The delivery was part of a trial intended to demonstrate the benefits of such roadtrains, and involved a single tractive unit hauling two semi-trailers on a shared axle train. Referred to there as bitren haulage, the approach is more efficient in both logistics and energy terms, as such combinations can carry up to 75% more payload than a standard articulated combination.
“The incorporation of the bitren service in our terminals aims to generate greater savings and reduce the time of operations,” said Gonzalo Mórtola, port administrator. “This is a big step towards intermodality and the modernisation of the whole system.”
The Ministry of Transport only approved the use of bitren haulage on January 8, after which the port upgraded its support area to accommodate the larger units. The port expects to be able to offer more flexible operations, reduce logistics costs and improve energy efficiency as as result.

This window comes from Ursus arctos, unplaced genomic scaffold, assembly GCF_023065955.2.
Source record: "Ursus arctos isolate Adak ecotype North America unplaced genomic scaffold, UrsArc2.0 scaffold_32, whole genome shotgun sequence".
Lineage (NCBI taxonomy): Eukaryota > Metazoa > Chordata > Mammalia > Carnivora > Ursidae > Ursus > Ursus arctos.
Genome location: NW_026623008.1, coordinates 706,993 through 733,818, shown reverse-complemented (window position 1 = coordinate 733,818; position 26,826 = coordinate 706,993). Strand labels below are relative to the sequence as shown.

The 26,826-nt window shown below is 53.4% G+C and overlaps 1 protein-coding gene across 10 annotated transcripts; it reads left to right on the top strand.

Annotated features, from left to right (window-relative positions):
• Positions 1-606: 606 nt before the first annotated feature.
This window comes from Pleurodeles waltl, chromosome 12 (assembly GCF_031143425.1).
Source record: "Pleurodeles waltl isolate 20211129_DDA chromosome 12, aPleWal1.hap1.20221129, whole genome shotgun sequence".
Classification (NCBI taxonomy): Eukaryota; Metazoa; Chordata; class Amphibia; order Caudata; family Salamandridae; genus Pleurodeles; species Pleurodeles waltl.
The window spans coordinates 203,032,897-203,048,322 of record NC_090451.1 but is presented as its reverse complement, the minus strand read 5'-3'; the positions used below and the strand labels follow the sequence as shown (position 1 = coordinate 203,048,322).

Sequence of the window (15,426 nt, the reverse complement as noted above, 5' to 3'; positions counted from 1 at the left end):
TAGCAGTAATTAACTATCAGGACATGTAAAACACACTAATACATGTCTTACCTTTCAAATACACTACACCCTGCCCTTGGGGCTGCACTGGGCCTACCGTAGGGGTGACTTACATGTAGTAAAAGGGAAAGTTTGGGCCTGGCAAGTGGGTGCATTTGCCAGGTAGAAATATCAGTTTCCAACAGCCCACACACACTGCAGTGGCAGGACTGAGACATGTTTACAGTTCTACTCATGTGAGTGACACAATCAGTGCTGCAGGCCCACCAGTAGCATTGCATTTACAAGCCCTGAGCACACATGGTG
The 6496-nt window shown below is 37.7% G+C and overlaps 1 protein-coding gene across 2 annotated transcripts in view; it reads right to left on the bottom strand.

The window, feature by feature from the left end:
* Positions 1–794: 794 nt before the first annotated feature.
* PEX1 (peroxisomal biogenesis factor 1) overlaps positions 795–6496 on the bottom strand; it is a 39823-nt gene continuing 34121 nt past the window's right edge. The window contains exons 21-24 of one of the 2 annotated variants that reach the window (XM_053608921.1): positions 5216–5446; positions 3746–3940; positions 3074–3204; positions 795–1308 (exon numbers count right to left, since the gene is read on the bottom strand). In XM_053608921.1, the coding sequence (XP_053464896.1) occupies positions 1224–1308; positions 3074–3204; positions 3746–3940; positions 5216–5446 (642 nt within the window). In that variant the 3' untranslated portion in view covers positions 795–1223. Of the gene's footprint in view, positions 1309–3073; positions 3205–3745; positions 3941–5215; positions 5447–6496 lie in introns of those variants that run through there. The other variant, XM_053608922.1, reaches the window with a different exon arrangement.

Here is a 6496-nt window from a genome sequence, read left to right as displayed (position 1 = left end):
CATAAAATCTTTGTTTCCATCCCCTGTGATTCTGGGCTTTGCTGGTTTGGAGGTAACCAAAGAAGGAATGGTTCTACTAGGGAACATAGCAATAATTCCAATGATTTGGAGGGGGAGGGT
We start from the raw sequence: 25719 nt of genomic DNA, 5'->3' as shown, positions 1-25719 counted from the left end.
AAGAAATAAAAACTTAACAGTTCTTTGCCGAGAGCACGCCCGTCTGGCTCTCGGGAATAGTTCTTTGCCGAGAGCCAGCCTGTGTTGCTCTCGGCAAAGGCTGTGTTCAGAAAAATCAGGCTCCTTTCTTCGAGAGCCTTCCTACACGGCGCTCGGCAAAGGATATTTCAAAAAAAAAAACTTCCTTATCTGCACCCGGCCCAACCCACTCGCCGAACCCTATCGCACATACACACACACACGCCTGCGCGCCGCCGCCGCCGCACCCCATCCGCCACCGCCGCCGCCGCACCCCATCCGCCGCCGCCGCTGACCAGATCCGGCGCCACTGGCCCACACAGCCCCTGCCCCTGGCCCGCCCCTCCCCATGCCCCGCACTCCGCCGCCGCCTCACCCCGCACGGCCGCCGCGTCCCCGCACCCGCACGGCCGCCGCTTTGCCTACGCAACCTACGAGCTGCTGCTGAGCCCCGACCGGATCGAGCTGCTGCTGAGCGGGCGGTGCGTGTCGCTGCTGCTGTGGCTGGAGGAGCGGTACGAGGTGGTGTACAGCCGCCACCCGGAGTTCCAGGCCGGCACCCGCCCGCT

The two containers on the first service were dropped off at the support area, with the double-articulated unit then returning to the Toyota car plant. Current units can haul two 20-foot equivalent units (TEUs), although the expectation is that this will eventually increase to two 40-foot boxes. The port suggests that logistics costs per tonne should drop by around 30%, based on a 60-tonne load.
Significantly, in January, Mórtola revealed that the port had undertaken a railway trial, connecting port terminals with the same Toyota plant.
“This intermodal advance will make it possible to cut costs and for rail to transport more containers to our country’s industries,” he noted at the time.